Brighton cleaner finds "Del Boy" Roman coin with first metal detector

THRILLED: Rob Clements

RARE: The forged Roman coin

First published in News

A Roman coin discovered by a Brighton cleaner was struck at the time of Christ by a "Del Boy" forger who could not spell and did not know one emperor from another, it was claimed today.

Experts say the coin is a mystery because it is made from solid silver and probably cost the forger as much to make as he received in profit.

The British Museum has never seen anything like it and its rarity has pushed up its value from £100 for a genuine coin to at least £3,000.

The silver denarius is based on coins struck to commemorate the Battle of Actium between Octavian and the combined forces of Mark Antony and Cleopatra in 31BC.

But experts have revealed that the forger got most of his inscriptions wrong.

He crafted his denarius some years after the battle but had a poor memory of what the real coin looked like, it has been claimed.

On one side is a crocodile but it is facing the wrong way and on the other side is the head of Emperor Caesar when it should have been Augustus.

The forger made a further mistake by mis-spelling Egypt. He inscribed Aegipto instead of the common spelling of the time, Aegypto or Aegvpto.

Proceeds from any sale may now be used by its finder, 45-year-old Rob Clements, to study the Romans at the University of Brighton where he works as a cleaner.

Mr Clements discovered the coin lying two inches beneath the surface on a grass path in open ground on the outskirts of Brighton a few months after buying his first metal detector.

An examination using the university's new advanced electron microscope showed that the coin's content was solid silver.

Mr Clements registered the find with Laura Burnett, the finds liaison officer for Sussex, who sent pictures of the coin to the British Museum.

Sam Moorhead, national finds adviser for ancient coins at the British Museum, said the poor spelling "suggests the die cutter is not fully literate".

He said: "Interpreting the coin is difficult. Were it a (silver) plated piece, then it would have been explicable as an attempt to create a coin for profit by using a smaller amount of silver.

"However, why would someone create a fantasy piece like this in the ancient period from solid silver? As such, the coin is a mystery."

Mr Clements, who lives in Brighton, said: "I never thought I'd find anything so interesting and valuable and so soon after getting a detector.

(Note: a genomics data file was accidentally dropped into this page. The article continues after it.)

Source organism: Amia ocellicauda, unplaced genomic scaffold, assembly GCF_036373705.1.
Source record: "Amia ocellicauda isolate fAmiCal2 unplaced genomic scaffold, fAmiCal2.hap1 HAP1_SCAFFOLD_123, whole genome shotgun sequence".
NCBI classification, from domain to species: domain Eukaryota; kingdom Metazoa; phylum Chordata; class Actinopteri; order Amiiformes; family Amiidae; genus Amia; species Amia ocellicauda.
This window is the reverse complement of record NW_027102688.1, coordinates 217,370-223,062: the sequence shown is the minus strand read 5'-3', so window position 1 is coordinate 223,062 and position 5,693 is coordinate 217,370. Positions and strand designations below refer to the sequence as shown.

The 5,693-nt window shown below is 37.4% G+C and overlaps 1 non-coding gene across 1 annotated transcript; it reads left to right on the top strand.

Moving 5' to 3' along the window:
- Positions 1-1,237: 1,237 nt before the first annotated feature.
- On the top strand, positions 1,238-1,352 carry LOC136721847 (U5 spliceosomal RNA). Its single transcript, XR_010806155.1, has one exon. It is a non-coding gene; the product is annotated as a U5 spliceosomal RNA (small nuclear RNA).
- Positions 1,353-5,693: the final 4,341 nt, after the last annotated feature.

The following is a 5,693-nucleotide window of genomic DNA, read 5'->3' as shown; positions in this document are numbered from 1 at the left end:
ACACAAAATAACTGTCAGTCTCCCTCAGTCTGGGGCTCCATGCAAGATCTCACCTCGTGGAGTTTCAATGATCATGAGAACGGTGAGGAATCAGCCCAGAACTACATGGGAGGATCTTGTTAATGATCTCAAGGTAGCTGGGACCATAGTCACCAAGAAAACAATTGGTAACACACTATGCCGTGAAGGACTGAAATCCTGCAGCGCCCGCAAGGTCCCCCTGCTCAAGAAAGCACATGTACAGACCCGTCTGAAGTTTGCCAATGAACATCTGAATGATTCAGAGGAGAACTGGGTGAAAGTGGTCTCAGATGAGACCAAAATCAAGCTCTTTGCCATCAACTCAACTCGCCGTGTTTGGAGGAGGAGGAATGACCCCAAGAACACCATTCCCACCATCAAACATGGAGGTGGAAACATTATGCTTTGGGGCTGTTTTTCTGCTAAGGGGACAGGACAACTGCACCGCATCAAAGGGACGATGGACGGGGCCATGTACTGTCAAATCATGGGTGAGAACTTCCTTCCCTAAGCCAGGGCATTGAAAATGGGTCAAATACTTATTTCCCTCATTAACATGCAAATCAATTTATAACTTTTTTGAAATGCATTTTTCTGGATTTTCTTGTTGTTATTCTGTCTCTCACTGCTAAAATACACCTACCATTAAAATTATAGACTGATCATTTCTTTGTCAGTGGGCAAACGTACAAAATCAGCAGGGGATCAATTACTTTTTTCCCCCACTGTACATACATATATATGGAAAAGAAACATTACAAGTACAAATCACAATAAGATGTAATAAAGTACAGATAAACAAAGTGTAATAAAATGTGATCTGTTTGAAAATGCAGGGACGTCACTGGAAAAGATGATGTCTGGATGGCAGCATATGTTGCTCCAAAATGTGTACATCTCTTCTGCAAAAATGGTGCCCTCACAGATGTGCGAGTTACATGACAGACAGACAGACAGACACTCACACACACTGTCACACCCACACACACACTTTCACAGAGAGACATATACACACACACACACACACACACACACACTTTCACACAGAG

"I would have been thrilled finding a genuine coin but this fake could mean a big difference to my life. I've always loved history but never bothered much at school.

"Now I'm seriously looking into the idea of selling the coin and putting it towards a degree here at the university.

"I hope to study more about the Romans. It's fascinating that there were forgers at the time, some, it seems, who were not very bright.

"I've always been a fan of Only Fools and Horses and it's amazing that I've connected with a Del Boy who lived 2,000 years ago."

Comments (4)

Please log in to enable comment sorting

11:49am Wed 3 Nov 10

Spanners says...

just a thought but stolen, easily recognisable silverware might have been difficult to shift. But if the theif melted items down and forged coins from it then this would be much easier to profit from? A theif and a blacksmith could probrably have been onto a nice little earner
just a thought but stolen, easily recognisable silverware might have been difficult to shift. But if the theif melted items down and forged coins from it then this would be much easier to profit from? A theif and a blacksmith could probrably have been onto a nice little earner Spanners
  • Score: 0

12:16pm Wed 3 Nov 10

Stripes says...

Good on him and what a great way to put the money to use.
Good on him and what a great way to put the money to use. Stripes
  • Score: 0

1:41pm Wed 3 Nov 10

fascinator says...

and how great that the Argus had a photographer on hand when the lucky chap made his find! Photo-journalism at its best, i'd say.
and how great that the Argus had a photographer on hand when the lucky chap made his find! Photo-journalism at its best, i'd say. fascinator
  • Score: 0

1:53pm Wed 3 Nov 10

Jo Wadsworth says...

fascinator wrote:
and how great that the Argus had a photographer on hand when the lucky chap made his find! Photo-journalism at its best, i'd say.
That picture was supplied to us by the University of Brighton. I suspect it may have been staged ;)
[quote][p][bold]fascinator[/bold] wrote: and how great that the Argus had a photographer on hand when the lucky chap made his find! Photo-journalism at its best, i'd say.[/p][/quote]That picture was supplied to us by the University of Brighton. I suspect it may have been staged ;) Jo Wadsworth
  • Score: 0

Comments are closed on this article.

Send us your news, pictures and videos

Most read stories

Local Info

Enter your postcode, town or place name

About cookies

We want you to enjoy your visit to our website. That's why we use cookies to enhance your experience. By staying on our website you agree to our use of cookies. Find out more about the cookies we use.

I agree